Reading wilderness maps and understanding basic land navigation skills is crucial to being able to survive in any wilderness environment. You should always take a wilderness plan with you every time you go hiking, camping, or backpacking. A topography map is the best type of chart. Don't rely on that old highway map in the glove box of your vehicle. It won't help you much if you get lost in the wild with no roads.
Where to Find a Wilderness Road Map
Wilderness road maps are one of the most important items you should have in your backpack, so you want to make sure you have one before you embark upon your journey. Don't assume that you will come across one on the way into the wilderness because this is often not the case. There are many online sources where you can find accurate and reliable wilderness road charts.
Outfitters with Maps
- REI - REI is one of the premier camping and hiking supply companies in the world. They provide topography maps and the best camping and hiking equipment.
- Trails.com - Trails.com has become one of the most reliable resources for wilderness maps. The site features biking and hiking trails across the United States and Canada, featuring more than 30,000 detailed trails and free USGS topography maps of the entire United States. Real time trail reports and weather is also available for free.
- Trails Illustrated - Trails Illustrated is a byproduct of National Geographic and provides an exceptional selection of trail guides covering the entire United States with extensive trails in the US.
Topography maps are based upon information obtained from geological surveys. They display the shape of the earth's surface by contour lines. These contour lines serve as imaginary lines that connect points of equal elevation on the surface of the earth above a reference surface, such as sea level. Using contours makes it easy to measure the elevation difference in the wilderness. With contours, we can measure the depths below the surface of the ocean, the altitude of the mountains, and the steepness of the area, known as elevation gain.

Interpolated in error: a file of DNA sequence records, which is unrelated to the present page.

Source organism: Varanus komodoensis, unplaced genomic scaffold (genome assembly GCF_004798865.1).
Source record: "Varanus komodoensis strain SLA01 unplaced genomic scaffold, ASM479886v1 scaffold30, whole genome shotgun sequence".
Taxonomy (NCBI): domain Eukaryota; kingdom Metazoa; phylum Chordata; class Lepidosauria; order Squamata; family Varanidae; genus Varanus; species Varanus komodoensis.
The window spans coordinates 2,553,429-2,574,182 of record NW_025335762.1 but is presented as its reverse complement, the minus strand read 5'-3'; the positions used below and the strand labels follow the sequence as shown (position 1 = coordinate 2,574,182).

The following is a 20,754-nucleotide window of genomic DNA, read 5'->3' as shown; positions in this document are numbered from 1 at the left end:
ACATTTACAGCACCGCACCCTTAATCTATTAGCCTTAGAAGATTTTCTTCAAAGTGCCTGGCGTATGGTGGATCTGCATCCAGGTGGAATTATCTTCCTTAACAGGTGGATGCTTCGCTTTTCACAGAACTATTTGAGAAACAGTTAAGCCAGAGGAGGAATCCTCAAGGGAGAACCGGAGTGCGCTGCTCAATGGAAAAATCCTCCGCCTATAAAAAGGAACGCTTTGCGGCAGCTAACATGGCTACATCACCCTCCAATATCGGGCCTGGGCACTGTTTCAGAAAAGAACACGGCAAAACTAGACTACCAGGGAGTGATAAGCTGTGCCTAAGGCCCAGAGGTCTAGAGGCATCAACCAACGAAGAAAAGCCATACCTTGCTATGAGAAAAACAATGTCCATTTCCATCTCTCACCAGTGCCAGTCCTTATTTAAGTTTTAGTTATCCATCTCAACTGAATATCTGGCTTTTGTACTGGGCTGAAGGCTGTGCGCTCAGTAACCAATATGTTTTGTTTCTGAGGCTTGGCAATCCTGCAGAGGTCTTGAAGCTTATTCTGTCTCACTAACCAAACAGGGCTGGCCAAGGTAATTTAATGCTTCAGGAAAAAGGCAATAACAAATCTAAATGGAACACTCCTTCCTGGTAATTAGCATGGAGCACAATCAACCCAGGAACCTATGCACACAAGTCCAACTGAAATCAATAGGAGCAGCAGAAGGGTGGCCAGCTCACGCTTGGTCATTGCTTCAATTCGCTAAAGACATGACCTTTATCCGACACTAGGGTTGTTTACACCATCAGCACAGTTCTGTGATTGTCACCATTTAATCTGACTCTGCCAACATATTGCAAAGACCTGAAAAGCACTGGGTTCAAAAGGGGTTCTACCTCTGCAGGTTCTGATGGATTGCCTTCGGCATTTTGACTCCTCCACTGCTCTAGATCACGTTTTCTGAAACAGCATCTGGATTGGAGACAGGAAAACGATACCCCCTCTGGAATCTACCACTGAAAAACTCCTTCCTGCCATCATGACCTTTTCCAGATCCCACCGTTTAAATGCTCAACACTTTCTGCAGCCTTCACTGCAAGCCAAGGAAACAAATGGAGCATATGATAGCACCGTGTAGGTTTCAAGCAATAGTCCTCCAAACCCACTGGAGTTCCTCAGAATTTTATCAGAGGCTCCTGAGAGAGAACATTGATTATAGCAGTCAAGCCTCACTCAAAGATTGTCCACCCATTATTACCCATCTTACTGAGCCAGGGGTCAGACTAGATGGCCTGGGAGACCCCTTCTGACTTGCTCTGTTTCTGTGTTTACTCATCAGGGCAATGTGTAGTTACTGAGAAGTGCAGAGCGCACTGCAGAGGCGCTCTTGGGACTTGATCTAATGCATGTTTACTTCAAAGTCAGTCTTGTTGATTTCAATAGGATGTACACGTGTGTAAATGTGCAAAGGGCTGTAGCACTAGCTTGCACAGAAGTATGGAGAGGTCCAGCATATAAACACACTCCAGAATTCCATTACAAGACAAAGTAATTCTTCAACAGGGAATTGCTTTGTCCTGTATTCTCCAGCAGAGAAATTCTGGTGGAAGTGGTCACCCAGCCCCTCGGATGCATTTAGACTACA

Symbols of Topography Maps
Just as street maps have symbols denoting different types of roads and information, topography charts also include symbols that represent different features. Understanding how to read the symbols will enable you to understand the wilderness around you. Both natural and manmade features will be displayed on the contour map. This means that just as mountains and rivers will be depicted, so will houses and other manmade structures. Each map is different so it is very important to look at the layout before you enter the wilderness and understand exactly what each symbol stands for.
Rules of Topography Maps
- Trails Illustrated in a byproduct of National Geographic, and provides an exceptional selection of trail guides covering the entire United States with extensive trails in the US.
- Circles and closed loops usually denote uphill on the inside and downhill on the outside.
- The innermost loop is the highest point in the area.
- Sometimes loops represent a depression instead, and most maps note this by using the short lines coming from the inside of the loop, known as hachures.
- Sharp pointed V's usually are in stream valleys, with the drainage channel passing through the V point, and the V pointing upstream. This is the result of erosion.
- Contours close together indicate a steep slope, while distant contours depict a shallow slope. Two or more contour lines merging indicate a cliff.
A wilderness road map is an essential component to basic camping and hiking gear. It is perhaps the single most important item, and it is never advised to enter the wilderness without a plan or guide, regardless of how well you think you know the area. It's always better to be safe, whether you're planning an easy day hike near your home or embarking upon a courageous Alaska adventure hiking experience. Topography maps are the most widely used type of wilderness navigation key because they depict the change in elevation and use contour lines to show where the elevation remains the same. Always look at your plan before entering the wild, rather than trying to figure it out for the first time if you get lost. After all, it's fun to hear adventurous tales of camping and hiking experiences, but real survival stories in the wilderness are usually better left to somebody else.